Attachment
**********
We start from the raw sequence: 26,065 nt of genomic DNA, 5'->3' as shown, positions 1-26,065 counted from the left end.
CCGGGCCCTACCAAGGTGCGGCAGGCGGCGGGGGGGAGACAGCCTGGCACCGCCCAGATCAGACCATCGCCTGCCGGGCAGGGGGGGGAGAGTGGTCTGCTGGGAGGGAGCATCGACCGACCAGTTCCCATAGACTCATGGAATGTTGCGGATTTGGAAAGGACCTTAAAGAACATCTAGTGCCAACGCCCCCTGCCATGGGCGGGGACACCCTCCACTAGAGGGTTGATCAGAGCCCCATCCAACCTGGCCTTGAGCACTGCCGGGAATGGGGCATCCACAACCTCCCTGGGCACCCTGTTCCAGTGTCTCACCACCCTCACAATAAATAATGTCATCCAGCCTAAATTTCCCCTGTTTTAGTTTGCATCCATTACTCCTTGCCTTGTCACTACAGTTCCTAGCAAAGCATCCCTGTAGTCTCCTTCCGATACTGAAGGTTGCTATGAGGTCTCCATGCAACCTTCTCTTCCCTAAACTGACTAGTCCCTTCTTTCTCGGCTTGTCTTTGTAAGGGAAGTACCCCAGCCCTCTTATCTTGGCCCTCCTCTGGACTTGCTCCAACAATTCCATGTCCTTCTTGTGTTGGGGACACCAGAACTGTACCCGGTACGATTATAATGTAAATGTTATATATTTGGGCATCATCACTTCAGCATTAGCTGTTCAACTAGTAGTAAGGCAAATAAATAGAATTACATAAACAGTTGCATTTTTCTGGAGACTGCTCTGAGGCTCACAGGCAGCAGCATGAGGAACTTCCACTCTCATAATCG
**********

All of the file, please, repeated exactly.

We start from the raw sequence: 26,065 nt of genomic DNA, 5'->3' as shown, positions 1-26,065 counted from the left end.
CCGGGCCCTACCAAGGTGCGGCAGGCGGCGGGGGGGAGACAGCCTGGCACCGCCCAGATCAGACCATCGCCTGCCGGGCAGGGGGGGGAGAGTGGTCTGCTGGGAGGGAGCATCGACCGACCAGTTCCCATAGACTCATGGAATGTTGCGGATTTGGAAAGGACCTTAAAGAACATCTAGTGCCAACGCCCCCTGCCATGGGCGGGGACACCCTCCACTAGAGGGTTGATCAGAGCCCCATCCAACCTGGCCTTGAGCACTGCCGGGAATGGGGCATCCACAACCTCCCTGGGCACCCTGTTCCAGTGTCTCACCACCCTCACAATAAATAATGTCATCCAGCCTAAATTTCCCCTGTTTTAGTTTGCATCCATTACTCCTTGCCTTGTCACTACAGTTCCTAGCAAAGCATCCCTGTAGTCTCCTTCCGATACTGAAGGTTGCTATGAGGTCTCCATGCAACCTTCTCTTCCCTAAACTGACTAGTCCCTTCTTTCTCGGCTTGTCTTTGTAAGGGAAGTACCCCAGCCCTCTTATCTTGGCCCTCCTCTGGACTTGCTCCAACAATTCCATGTCCTTCTTGTGTTGGGGACACCAGAACTGTACCCGGTACGATTATAATGTAAATGTTATATATTTGGGCATCATCACTTCAGCATTAGCTGTTCAACTAGTAGTAAGGCAAATAAATAGAATTACATAAACAGTTGCATTTTTCTGGAGACTGCTCTGAGGCTCACAGGCAGCAGCATGAGGAACTTCCACTCTCATAATCG